published pages: , ISSN: 0077-8923, DOI: 10.1111/nyas.13727
Annals of the New York Academy of Sciences 2019-07-08
2018 Elin H. Williams, Emily S. Cross
Decreased reward value of biological motion among individuals with autistic traits
published pages: 1-9, ISSN: 0010-0277, DOI: 10.1016/j.cognition.2017.10.017
Cognition 171 2019-07-08
2016 Louise P. Kirsch, Cosimo Urgesi, Emily S. Cross
Shaping and reshaping the aesthetic brain: Emerging perspectives on the neurobiology of embodied aesthetics
published pages: 56-68, ISSN: 0149-7634, DOI: 10.1016/j.neubiorev.2015.12.005
Neuroscience & Biobehavioral Reviews 62 2019-07-08
2016 Louise P. Kirsch, Arielle Snagg, Erin Heerey, Emily S. Cross
The Impact of Experience on Affective Responses during Action Observation
published pages: e0154681, ISSN: 1932-6203, DOI: 10.1371/journal.pone.0154681
PLOS ONE 11/5 2019-07-08
2018 Daniel Lakens, Federico G. Adolfi, Casper J. Albers, Farid Anvari, Matthew A. J. Apps, Shlomo E. Argamon, Thom Baguley, Raymond B. Becker, Stephen D. Benning, Daniel E. Bradford, Erin M. Buchanan, Aaron R. Caldwell, Ben Van Calster, Rickard Carlsson, Sau-Chin Chen, Bryan Chung, Lincoln J. Colling, Gary S. Collins, Zander Crook, Emily S. Cross, Sameera Daniels, Henrik Danielsson, Lisa DeBruine, Dan
Justify your alpha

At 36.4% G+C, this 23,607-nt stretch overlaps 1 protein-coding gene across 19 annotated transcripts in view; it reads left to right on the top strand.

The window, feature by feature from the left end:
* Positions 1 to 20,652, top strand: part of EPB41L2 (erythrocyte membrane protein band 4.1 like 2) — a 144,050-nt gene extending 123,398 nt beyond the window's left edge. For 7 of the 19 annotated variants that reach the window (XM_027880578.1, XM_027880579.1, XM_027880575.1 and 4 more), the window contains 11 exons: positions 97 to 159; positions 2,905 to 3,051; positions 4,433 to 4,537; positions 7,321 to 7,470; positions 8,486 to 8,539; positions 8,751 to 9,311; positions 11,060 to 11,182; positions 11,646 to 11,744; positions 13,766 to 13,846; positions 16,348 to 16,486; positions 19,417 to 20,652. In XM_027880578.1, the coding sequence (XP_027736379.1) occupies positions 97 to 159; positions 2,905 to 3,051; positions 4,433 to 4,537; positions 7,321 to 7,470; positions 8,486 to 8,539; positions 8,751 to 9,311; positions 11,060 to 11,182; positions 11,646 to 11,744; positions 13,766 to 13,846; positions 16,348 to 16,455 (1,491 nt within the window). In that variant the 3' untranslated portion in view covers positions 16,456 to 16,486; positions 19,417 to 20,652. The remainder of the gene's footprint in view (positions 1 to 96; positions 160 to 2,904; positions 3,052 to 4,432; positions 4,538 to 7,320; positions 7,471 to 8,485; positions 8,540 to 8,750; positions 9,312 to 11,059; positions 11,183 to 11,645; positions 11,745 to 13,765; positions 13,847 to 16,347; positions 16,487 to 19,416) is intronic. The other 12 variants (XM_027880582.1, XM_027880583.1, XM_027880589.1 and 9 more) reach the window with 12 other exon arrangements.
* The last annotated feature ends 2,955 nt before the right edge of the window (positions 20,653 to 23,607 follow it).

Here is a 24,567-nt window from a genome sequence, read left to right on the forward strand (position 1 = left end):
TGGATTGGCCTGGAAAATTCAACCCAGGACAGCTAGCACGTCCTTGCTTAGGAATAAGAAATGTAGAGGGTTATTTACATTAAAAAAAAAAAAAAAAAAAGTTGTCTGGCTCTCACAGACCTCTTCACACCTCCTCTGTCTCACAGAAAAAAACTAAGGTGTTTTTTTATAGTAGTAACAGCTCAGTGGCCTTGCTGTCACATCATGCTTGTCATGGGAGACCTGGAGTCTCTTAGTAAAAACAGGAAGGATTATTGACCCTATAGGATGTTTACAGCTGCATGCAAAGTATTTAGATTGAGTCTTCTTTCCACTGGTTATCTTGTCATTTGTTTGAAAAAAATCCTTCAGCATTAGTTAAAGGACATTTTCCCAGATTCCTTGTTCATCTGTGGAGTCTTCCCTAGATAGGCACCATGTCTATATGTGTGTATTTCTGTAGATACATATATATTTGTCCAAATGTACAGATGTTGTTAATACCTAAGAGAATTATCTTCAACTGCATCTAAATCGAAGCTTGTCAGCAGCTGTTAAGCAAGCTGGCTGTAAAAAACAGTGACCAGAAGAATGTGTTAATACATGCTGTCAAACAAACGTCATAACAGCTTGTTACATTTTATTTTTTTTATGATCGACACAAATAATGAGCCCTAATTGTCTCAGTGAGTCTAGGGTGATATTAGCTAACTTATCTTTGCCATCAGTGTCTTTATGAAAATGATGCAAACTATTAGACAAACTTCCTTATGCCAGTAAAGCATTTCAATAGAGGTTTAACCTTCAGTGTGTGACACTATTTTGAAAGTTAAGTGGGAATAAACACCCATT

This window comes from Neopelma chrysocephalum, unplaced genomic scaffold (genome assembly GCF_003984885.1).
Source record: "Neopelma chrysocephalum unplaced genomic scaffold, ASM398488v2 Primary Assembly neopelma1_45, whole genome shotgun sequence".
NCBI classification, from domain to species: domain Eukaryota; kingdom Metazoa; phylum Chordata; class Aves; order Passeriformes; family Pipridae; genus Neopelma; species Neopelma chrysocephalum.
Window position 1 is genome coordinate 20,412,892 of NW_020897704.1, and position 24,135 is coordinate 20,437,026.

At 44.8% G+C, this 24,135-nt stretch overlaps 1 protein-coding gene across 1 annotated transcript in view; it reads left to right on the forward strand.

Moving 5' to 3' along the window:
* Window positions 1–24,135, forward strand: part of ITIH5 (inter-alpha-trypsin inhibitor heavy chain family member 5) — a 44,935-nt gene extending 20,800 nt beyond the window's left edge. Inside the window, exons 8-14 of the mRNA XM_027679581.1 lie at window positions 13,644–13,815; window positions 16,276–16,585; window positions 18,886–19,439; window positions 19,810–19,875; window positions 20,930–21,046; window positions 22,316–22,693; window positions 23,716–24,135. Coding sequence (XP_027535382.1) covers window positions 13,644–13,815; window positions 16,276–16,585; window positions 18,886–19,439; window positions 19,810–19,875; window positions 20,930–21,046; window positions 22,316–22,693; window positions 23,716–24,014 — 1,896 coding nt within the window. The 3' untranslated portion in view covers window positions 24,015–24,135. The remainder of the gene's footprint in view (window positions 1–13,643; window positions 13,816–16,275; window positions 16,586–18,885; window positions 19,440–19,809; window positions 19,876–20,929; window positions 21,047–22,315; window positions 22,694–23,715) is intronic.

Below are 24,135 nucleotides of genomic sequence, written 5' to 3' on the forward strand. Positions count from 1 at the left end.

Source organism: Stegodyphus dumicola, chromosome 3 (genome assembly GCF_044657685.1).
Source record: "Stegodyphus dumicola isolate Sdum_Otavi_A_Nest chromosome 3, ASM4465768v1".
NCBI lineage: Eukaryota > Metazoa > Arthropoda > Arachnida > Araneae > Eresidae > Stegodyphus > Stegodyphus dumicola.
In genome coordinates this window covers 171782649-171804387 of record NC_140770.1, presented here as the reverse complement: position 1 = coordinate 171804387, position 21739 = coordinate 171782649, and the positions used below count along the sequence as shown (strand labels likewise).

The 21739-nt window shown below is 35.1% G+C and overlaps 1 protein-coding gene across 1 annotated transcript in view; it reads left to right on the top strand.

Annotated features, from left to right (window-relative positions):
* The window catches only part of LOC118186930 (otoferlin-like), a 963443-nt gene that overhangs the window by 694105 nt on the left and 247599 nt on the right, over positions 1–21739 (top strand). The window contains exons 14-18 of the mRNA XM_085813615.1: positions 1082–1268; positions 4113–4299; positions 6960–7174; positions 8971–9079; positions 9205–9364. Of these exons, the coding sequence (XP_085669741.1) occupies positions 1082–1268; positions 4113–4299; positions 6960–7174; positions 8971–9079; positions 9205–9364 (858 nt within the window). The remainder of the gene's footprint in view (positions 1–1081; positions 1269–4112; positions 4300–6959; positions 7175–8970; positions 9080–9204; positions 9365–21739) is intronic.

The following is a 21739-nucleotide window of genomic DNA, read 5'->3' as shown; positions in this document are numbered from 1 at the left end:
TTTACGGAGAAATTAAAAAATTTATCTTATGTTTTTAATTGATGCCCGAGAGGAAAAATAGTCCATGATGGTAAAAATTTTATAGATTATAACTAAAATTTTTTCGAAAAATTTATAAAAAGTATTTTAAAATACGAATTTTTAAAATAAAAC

published pages: 168-171, ISSN: 2397-3374, DOI: 10.1038/s41562-018-0311-x
Nature Human Behaviour 2/3 2019-07-08
2017 Tom Gardner, Aidas Aglinskas, Emily S. Cross
Using guitar learning to probe the Action Observation Network\'s response to visuomotor familiarity
published pages: 174-189, ISSN: 1053-8119, DOI: 10.1016/j.neuroimage.2017.04.060
NeuroImage 156 2019-07-08
2018 Dace Apšvalka, Richard Ramsey, Emily S. Cross
Anodal tDCS over Primary Motor Cortex Provides No Advantage to Learning Motor Sequences via Observation
published pages: 1-14, ISSN: 2090-5904, DOI: 10.1155/2018/1237962
Neural Plasticity 2018 2019-07-08
2018 Louise P. Kirsch, Emily S. Cross
The influence of sensorimotor experience on the aesthetic evaluation of dance across the life span
published pages: 291-316, ISSN: , DOI: 10.1016/bs.pbr.2018.03.012
The influence of sensorimotor experience on the aesthetic evaluation of dance across the life span 237 2019-07-08
2018 Dilini K. Sumanapala, Jon Walbrin, Louise P. Kirsch, Emily S. Cross
Neurodevelopmental perspectives on dance learning: Insights from early adolescence and young adulthood
published pages: 243-277, ISSN: , DOI: 10.1016/bs.pbr.2018.03.010
Progress in Brain Research 2019-07-08
2017 Dilini K. Sumanapala, Laurel A. Fish, Alex L. Jones, Emily S. Cross
Have I grooved to this before? Discriminating practised and observed actions in a novel context
published pages: 42-49, ISSN: 0001-6918, DOI: 10.1016/j.actpsy.2017.02.008
Acta Psychologica 175 2019-07-08
2017 Emily S. Cross, Antonia F. de C. Hamilton, Nichola Rice Cohen, Scott T. Grafton
Learning to tie the knot: The acquisition of functional object representations by physical and observational experience
published pages: e0185044, ISSN: 1932-6203, DOI: 10.1371/journal.pone.0185044
PLOS ONE 12/10 2019-07-08
2018 Louise P. Kirsch, Nadine Diersch, Dilini K. Sumanapala, Emily S. Cross
Dance Training Shapes Action Perception and Its Neural Implementation within the Young and Older Adult Brain
published pages: 1-20, ISSN: 2090-5904, DOI: 10.1155/2018/5459106
Neural Plasticity 2018 2019-05-09